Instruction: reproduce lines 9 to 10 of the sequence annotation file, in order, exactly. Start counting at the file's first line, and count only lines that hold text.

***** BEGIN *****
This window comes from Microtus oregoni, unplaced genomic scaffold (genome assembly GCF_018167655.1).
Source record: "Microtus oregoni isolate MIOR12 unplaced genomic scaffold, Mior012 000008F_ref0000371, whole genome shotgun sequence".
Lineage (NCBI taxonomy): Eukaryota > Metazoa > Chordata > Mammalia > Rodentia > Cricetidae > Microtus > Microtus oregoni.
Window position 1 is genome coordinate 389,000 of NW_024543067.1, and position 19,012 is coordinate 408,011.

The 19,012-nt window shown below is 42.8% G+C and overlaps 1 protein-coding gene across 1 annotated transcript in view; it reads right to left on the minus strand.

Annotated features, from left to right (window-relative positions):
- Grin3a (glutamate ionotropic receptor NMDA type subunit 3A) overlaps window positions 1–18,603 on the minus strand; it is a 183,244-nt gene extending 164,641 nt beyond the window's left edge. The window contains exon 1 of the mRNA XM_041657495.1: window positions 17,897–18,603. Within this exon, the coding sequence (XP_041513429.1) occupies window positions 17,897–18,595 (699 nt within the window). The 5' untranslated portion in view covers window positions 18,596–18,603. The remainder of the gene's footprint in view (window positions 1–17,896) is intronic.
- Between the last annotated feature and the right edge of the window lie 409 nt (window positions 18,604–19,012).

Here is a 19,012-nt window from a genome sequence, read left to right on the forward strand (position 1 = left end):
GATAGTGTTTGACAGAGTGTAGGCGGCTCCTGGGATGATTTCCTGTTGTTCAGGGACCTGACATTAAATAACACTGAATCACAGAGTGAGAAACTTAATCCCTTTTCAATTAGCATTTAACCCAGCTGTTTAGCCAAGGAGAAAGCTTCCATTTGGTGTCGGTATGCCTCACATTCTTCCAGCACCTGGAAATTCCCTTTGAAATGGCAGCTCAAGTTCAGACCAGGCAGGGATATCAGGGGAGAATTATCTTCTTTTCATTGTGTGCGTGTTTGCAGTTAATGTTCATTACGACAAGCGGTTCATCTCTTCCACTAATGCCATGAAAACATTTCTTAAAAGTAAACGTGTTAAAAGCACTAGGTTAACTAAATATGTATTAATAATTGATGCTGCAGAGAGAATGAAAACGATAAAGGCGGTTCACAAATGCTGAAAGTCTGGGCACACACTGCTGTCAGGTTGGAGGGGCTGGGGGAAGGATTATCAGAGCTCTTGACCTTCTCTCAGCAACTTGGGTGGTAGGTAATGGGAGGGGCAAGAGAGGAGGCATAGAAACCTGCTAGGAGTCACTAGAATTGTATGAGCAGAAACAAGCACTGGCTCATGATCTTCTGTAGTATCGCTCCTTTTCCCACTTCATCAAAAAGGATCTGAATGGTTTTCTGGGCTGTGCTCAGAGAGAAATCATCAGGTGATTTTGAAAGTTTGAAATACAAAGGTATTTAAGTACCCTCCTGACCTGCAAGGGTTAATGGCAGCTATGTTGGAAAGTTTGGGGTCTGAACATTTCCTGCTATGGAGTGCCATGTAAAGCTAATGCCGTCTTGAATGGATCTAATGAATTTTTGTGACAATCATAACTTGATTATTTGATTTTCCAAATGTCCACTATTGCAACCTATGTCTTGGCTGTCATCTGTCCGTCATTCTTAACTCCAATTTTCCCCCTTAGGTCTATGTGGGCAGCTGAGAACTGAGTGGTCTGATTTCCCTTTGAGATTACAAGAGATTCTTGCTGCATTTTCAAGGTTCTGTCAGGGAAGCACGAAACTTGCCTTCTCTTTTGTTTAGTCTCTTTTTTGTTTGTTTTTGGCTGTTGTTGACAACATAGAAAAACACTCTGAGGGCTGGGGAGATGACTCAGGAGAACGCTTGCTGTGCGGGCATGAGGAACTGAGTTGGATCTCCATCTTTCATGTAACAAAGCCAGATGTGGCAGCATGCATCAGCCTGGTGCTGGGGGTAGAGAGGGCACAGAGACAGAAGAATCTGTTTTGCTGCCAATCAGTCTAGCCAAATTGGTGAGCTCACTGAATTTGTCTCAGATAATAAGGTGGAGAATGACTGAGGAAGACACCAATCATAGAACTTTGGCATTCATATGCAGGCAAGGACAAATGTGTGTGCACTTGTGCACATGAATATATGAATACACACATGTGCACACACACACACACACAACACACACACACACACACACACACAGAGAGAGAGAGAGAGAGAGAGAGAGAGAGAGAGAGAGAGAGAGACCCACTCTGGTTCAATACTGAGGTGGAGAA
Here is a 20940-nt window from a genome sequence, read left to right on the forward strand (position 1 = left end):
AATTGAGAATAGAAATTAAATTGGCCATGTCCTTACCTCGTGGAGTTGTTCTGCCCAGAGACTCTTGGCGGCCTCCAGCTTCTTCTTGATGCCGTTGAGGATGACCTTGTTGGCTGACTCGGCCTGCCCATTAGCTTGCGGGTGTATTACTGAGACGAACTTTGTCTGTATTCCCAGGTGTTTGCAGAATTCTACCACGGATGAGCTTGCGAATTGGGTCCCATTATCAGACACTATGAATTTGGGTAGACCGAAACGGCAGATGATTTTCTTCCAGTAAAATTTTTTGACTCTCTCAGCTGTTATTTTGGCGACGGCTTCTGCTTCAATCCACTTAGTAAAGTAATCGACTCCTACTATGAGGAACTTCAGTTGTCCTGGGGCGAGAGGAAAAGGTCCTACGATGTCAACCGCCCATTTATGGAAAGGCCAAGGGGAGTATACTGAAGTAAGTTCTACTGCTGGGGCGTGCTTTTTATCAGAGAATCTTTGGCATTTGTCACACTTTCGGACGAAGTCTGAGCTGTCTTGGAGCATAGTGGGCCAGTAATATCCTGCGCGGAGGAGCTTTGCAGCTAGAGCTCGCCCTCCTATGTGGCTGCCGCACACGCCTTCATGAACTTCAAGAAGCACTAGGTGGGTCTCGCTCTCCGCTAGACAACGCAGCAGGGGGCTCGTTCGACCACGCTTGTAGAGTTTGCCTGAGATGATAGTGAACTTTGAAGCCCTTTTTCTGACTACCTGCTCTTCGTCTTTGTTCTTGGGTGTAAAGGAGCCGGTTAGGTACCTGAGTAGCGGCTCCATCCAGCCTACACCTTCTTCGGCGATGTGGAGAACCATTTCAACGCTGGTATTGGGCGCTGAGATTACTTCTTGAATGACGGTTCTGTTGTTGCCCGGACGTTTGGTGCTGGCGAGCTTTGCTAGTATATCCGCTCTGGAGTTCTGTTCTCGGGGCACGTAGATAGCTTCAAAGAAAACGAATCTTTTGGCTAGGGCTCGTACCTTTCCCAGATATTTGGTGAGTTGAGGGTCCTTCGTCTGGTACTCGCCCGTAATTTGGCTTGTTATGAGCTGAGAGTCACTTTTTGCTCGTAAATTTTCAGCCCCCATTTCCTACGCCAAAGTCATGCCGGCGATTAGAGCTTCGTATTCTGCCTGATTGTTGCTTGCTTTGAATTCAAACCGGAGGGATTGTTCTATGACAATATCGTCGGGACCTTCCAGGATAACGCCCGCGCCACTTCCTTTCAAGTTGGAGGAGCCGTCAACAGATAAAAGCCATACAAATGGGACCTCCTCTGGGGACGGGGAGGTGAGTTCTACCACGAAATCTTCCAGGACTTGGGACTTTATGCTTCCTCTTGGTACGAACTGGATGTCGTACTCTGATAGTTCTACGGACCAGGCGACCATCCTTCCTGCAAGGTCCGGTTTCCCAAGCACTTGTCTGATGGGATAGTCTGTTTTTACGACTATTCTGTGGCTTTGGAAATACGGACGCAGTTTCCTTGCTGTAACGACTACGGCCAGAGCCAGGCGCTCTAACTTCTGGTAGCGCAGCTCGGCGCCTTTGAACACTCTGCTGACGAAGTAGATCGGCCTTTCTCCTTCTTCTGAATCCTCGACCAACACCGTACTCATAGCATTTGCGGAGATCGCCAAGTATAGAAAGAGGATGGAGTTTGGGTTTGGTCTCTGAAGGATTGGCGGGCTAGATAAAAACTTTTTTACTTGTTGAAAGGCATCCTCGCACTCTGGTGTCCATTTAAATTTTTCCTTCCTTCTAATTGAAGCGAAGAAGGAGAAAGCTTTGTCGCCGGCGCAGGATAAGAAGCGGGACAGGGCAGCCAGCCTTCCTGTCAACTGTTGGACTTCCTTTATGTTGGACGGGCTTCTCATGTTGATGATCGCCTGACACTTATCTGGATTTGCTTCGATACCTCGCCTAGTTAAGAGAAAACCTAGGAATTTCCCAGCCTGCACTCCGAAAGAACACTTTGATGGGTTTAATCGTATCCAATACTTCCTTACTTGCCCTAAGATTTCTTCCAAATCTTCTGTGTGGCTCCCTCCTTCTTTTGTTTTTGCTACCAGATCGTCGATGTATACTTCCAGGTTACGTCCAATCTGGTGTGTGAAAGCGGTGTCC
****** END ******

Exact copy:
Here is a 19,012-nt window from a genome sequence, read left to right on the forward strand (position 1 = left end):
GATAGTGTTTGACAGAGTGTAGGCGGCTCCTGGGATGATTTCCTGTTGTTCAGGGACCTGACATTAAATAACACTGAATCACAGAGTGAGAAACTTAATCCCTTTTCAATTAGCATTTAACCCAGCTGTTTAGCCAAGGAGAAAGCTTCCATTTGGTGTCGGTATGCCTCACATTCTTCCAGCACCTGGAAATTCCCTTTGAAATGGCAGCTCAAGTTCAGACCAGGCAGGGATATCAGGGGAGAATTATCTTCTTTTCATTGTGTGCGTGTTTGCAGTTAATGTTCATTACGACAAGCGGTTCATCTCTTCCACTAATGCCATGAAAACATTTCTTAAAAGTAAACGTGTTAAAAGCACTAGGTTAACTAAATATGTATTAATAATTGATGCTGCAGAGAGAATGAAAACGATAAAGGCGGTTCACAAATGCTGAAAGTCTGGGCACACACTGCTGTCAGGTTGGAGGGGCTGGGGGAAGGATTATCAGAGCTCTTGACCTTCTCTCAGCAACTTGGGTGGTAGGTAATGGGAGGGGCAAGAGAGGAGGCATAGAAACCTGCTAGGAGTCACTAGAATTGTATGAGCAGAAACAAGCACTGGCTCATGATCTTCTGTAGTATCGCTCCTTTTCCCACTTCATCAAAAAGGATCTGAATGGTTTTCTGGGCTGTGCTCAGAGAGAAATCATCAGGTGATTTTGAAAGTTTGAAATACAAAGGTATTTAAGTACCCTCCTGACCTGCAAGGGTTAATGGCAGCTATGTTGGAAAGTTTGGGGTCTGAACATTTCCTGCTATGGAGTGCCATGTAAAGCTAATGCCGTCTTGAATGGATCTAATGAATTTTTGTGACAATCATAACTTGATTATTTGATTTTCCAAATGTCCACTATTGCAACCTATGTCTTGGCTGTCATCTGTCCGTCATTCTTAACTCCAATTTTCCCCCTTAGGTCTATGTGGGCAGCTGAGAACTGAGTGGTCTGATTTCCCTTTGAGATTACAAGAGATTCTTGCTGCATTTTCAAGGTTCTGTCAGGGAAGCACGAAACTTGCCTTCTCTTTTGTTTAGTCTCTTTTTTGTTTGTTTTTGGCTGTTGTTGACAACATAGAAAAACACTCTGAGGGCTGGGGAGATGACTCAGGAGAACGCTTGCTGTGCGGGCATGAGGAACTGAGTTGGATCTCCATCTTTCATGTAACAAAGCCAGATGTGGCAGCATGCATCAGCCTGGTGCTGGGGGTAGAGAGGGCACAGAGACAGAAGAATCTGTTTTGCTGCCAATCAGTCTAGCCAAATTGGTGAGCTCACTGAATTTGTCTCAGATAATAAGGTGGAGAATGACTGAGGAAGACACCAATCATAGAACTTTGGCATTCATATGCAGGCAAGGACAAATGTGTGTGCACTTGTGCACATGAATATATGAATACACACATGTGCACACACACACACACACAACACACACACACACACACACACACAGAGAGAGAGAGAGAGAGAGAGAGAGAGAGAGAGAGAGAGAGAGACCCACTCTGGTTCAATACTGAGGTGGAGAA